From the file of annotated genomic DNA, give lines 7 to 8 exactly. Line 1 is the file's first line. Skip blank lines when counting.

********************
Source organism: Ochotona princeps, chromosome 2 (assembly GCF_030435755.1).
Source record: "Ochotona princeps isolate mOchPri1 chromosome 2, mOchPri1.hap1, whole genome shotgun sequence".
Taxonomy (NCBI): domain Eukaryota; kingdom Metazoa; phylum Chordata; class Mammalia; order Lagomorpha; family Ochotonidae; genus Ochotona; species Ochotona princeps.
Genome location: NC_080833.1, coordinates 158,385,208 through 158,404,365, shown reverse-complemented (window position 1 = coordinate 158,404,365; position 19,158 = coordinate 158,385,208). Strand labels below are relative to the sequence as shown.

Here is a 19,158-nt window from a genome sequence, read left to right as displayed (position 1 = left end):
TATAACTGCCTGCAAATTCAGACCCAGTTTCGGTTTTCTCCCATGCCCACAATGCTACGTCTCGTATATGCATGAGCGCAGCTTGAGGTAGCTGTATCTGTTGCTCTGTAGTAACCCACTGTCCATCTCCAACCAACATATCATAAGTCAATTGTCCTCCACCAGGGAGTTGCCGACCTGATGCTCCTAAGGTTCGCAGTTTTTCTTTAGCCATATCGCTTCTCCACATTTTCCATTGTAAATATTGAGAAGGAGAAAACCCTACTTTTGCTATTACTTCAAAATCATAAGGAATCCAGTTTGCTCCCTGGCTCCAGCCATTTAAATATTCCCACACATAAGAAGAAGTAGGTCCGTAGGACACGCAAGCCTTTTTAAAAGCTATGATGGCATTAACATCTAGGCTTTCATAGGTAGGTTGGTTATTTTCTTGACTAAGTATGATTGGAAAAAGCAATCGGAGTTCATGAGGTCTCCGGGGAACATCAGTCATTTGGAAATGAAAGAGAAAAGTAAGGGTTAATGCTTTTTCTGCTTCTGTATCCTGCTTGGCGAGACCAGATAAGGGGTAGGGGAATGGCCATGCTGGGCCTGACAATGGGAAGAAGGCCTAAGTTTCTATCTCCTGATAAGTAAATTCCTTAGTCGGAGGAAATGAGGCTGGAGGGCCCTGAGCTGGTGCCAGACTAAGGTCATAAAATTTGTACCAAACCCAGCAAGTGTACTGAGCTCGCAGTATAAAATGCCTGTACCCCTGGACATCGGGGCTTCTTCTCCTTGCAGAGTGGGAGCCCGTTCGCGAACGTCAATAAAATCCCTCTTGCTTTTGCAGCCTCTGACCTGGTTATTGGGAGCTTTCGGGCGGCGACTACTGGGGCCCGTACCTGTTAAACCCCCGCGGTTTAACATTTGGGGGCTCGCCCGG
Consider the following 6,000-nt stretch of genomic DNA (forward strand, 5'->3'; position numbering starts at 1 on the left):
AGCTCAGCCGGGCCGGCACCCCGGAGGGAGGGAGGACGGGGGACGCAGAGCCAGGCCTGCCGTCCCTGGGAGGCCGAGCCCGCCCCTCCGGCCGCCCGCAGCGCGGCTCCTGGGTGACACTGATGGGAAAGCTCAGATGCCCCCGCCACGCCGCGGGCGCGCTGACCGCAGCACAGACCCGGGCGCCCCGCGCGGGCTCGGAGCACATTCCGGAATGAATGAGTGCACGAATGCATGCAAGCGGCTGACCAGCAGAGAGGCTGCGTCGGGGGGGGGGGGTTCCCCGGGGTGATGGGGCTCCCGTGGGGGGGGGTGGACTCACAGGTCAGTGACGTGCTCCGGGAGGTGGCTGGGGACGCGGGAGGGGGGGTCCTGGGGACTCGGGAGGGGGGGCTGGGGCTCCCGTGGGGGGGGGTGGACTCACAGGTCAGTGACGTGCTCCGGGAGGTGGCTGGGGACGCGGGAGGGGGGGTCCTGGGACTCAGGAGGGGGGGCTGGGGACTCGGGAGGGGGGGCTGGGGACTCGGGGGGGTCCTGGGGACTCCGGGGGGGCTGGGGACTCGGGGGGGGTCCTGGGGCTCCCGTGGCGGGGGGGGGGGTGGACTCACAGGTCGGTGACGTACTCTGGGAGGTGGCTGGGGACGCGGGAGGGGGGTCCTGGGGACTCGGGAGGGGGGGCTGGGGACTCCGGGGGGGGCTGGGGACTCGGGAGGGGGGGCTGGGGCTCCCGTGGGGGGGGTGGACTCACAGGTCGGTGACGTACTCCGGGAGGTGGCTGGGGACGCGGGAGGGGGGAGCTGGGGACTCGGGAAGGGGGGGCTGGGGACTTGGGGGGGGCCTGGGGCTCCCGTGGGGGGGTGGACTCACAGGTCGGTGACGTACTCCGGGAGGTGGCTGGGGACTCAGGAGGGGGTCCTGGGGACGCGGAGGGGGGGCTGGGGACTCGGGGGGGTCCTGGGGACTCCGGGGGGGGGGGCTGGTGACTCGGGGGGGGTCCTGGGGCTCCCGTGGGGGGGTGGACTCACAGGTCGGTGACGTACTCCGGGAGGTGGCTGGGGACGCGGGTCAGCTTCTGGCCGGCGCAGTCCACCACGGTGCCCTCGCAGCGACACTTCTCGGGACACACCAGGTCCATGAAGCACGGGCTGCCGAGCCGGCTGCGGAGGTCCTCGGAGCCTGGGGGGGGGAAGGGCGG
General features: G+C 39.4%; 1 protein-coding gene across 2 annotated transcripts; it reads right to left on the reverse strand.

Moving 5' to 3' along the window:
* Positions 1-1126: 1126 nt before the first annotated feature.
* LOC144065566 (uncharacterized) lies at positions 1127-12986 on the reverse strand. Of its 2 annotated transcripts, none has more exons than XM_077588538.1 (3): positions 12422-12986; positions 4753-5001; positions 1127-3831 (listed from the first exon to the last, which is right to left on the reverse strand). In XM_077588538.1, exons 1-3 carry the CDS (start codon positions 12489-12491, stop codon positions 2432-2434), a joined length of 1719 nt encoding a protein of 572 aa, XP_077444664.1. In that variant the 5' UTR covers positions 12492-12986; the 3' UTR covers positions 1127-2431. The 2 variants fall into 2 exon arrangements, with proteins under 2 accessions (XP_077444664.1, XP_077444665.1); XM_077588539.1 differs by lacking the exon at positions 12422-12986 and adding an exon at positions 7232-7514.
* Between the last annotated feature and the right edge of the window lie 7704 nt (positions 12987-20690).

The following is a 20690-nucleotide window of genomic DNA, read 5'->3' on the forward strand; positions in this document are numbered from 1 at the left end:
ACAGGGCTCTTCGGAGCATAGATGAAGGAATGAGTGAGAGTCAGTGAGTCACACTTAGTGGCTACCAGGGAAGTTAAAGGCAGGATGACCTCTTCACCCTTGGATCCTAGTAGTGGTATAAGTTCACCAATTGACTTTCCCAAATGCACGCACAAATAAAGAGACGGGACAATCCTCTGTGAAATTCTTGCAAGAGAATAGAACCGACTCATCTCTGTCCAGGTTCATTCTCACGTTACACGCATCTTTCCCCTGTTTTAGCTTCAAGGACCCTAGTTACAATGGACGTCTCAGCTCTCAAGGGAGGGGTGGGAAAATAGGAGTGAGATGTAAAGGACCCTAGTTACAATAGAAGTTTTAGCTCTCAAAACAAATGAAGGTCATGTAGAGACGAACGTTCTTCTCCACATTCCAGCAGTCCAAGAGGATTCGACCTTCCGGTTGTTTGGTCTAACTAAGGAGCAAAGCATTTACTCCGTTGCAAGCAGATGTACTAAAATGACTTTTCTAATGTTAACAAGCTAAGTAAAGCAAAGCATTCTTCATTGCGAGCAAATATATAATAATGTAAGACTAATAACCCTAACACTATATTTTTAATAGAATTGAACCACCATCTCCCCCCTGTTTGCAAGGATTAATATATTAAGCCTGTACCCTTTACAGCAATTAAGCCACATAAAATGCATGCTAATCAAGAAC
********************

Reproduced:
Consider the following 6,000-nt stretch of genomic DNA (forward strand, 5'->3'; position numbering starts at 1 on the left):
AGCTCAGCCGGGCCGGCACCCCGGAGGGAGGGAGGACGGGGGACGCAGAGCCAGGCCTGCCGTCCCTGGGAGGCCGAGCCCGCCCCTCCGGCCGCCCGCAGCGCGGCTCCTGGGTGACACTGATGGGAAAGCTCAGATGCCCCCGCCACGCCGCGGGCGCGCTGACCGCAGCACAGACCCGGGCGCCCCGCGCGGGCTCGGAGCACATTCCGGAATGAATGAGTGCACGAATGCATGCAAGCGGCTGACCAGCAGAGAGGCTGCGTCGGGGGGGGGGGGTTCCCCGGGGTGATGGGGCTCCCGTGGGGGGGGGTGGACTCACAGGTCAGTGACGTGCTCCGGGAGGTGGCTGGGGACGCGGGAGGGGGGGTCCTGGGGACTCGGGAGGGGGGGCTGGGGCTCCCGTGGGGGGGGGTGGACTCACAGGTCAGTGACGTGCTCCGGGAGGTGGCTGGGGACGCGGGAGGGGGGGTCCTGGGACTCAGGAGGGGGGGCTGGGGACTCGGGAGGGGGGGCTGGGGACTCGGGGGGGTCCTGGGGACTCCGGGGGGGCTGGGGACTCGGGGGGGGTCCTGGGGCTCCCGTGGCGGGGGGGGGGGTGGACTCACAGGTCGGTGACGTACTCTGGGAGGTGGCTGGGGACGCGGGAGGGGGGTCCTGGGGACTCGGGAGGGGGGGCTGGGGACTCCGGGGGGGGCTGGGGACTCGGGAGGGGGGGCTGGGGCTCCCGTGGGGGGGGTGGACTCACAGGTCGGTGACGTACTCCGGGAGGTGGCTGGGGACGCGGGAGGGGGGAGCTGGGGACTCGGGAAGGGGGGGCTGGGGACTTGGGGGGGGCCTGGGGCTCCCGTGGGGGGGTGGACTCACAGGTCGGTGACGTACTCCGGGAGGTGGCTGGGGACTCAGGAGGGGGTCCTGGGGACGCGGAGGGGGGGCTGGGGACTCGGGGGGGTCCTGGGGACTCCGGGGGGGGGGGCTGGTGACTCGGGGGGGGTCCTGGGGCTCCCGTGGGGGGGTGGACTCACAGGTCGGTGACGTACTCCGGGAGGTGGCTGGGGACGCGGGTCAGCTTCTGGCCGGCGCAGTCCACCACGGTGCCCTCGCAGCGACACTTCTCGGGACACACCAGGTCCATGAAGCACGGGCTGCCGAGCCGGCTGCGGAGGTCCTCGGAGCCTGGGGGGGGGAAGGGCGG